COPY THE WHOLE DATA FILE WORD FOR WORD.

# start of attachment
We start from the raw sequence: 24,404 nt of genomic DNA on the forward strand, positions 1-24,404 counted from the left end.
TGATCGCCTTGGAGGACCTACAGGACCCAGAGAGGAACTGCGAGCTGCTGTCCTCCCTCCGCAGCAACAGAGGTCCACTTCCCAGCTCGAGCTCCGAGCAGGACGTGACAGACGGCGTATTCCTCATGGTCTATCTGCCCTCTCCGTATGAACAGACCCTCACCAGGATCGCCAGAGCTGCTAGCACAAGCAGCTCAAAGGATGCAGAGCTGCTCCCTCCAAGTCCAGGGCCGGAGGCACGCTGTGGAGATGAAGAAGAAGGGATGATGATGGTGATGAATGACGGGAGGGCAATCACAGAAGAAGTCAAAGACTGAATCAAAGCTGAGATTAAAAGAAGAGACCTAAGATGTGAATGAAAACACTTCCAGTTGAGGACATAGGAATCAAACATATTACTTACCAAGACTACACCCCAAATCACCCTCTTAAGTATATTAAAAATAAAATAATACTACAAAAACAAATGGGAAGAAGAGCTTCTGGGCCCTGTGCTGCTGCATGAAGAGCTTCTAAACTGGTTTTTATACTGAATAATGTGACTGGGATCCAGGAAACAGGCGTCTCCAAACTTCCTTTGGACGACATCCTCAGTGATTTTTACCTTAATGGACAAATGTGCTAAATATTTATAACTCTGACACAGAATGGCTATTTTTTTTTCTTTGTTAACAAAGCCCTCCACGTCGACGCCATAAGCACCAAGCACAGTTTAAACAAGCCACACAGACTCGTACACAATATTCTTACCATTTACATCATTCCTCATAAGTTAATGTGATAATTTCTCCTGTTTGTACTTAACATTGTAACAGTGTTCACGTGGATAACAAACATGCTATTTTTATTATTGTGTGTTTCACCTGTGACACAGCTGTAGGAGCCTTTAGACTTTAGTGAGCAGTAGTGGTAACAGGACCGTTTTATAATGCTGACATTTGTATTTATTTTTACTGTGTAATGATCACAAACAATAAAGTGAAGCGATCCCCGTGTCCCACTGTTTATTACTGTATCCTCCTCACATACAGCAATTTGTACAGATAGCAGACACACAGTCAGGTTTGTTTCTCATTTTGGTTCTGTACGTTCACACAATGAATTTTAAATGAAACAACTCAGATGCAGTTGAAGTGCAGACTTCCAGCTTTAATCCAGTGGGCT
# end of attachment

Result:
We start from the raw sequence: 24,404 nt of genomic DNA on the forward strand, positions 1-24,404 counted from the left end.
TGATCGCCTTGGAGGACCTACAGGACCCAGAGAGGAACTGCGAGCTGCTGTCCTCCCTCCGCAGCAACAGAGGTCCACTTCCCAGCTCGAGCTCCGAGCAGGACGTGACAGACGGCGTATTCCTCATGGTCTATCTGCCCTCTCCGTATGAACAGACCCTCACCAGGATCGCCAGAGCTGCTAGCACAAGCAGCTCAAAGGATGCAGAGCTGCTCCCTCCAAGTCCAGGGCCGGAGGCACGCTGTGGAGATGAAGAAGAAGGGATGATGATGGTGATGAATGACGGGAGGGCAATCACAGAAGAAGTCAAAGACTGAATCAAAGCTGAGATTAAAAGAAGAGACCTAAGATGTGAATGAAAACACTTCCAGTTGAGGACATAGGAATCAAACATATTACTTACCAAGACTACACCCCAAATCACCCTCTTAAGTATATTAAAAATAAAATAATACTACAAAAACAAATGGGAAGAAGAGCTTCTGGGCCCTGTGCTGCTGCATGAAGAGCTTCTAAACTGGTTTTTATACTGAATAATGTGACTGGGATCCAGGAAACAGGCGTCTCCAAACTTCCTTTGGACGACATCCTCAGTGATTTTTACCTTAATGGACAAATGTGCTAAATATTTATAACTCTGACACAGAATGGCTATTTTTTTTTCTTTGTTAACAAAGCCCTCCACGTCGACGCCATAAGCACCAAGCACAGTTTAAACAAGCCACACAGACTCGTACACAATATTCTTACCATTTACATCATTCCTCATAAGTTAATGTGATAATTTCTCCTGTTTGTACTTAACATTGTAACAGTGTTCACGTGGATAACAAACATGCTATTTTTATTATTGTGTGTTTCACCTGTGACACAGCTGTAGGAGCCTTTAGACTTTAGTGAGCAGTAGTGGTAACAGGACCGTTTTATAATGCTGACATTTGTATTTATTTTTACTGTGTAATGATCACAAACAATAAAGTGAAGCGATCCCCGTGTCCCACTGTTTATTACTGTATCCTCCTCACATACAGCAATTTGTACAGATAGCAGACACACAGTCAGGTTTGTTTCTCATTTTGGTTCTGTACGTTCACACAATGAATTTTAAATGAAACAACTCAGATGCAGTTGAAGTGCAGACTTCCAGCTTTAATCCAGTGGGCT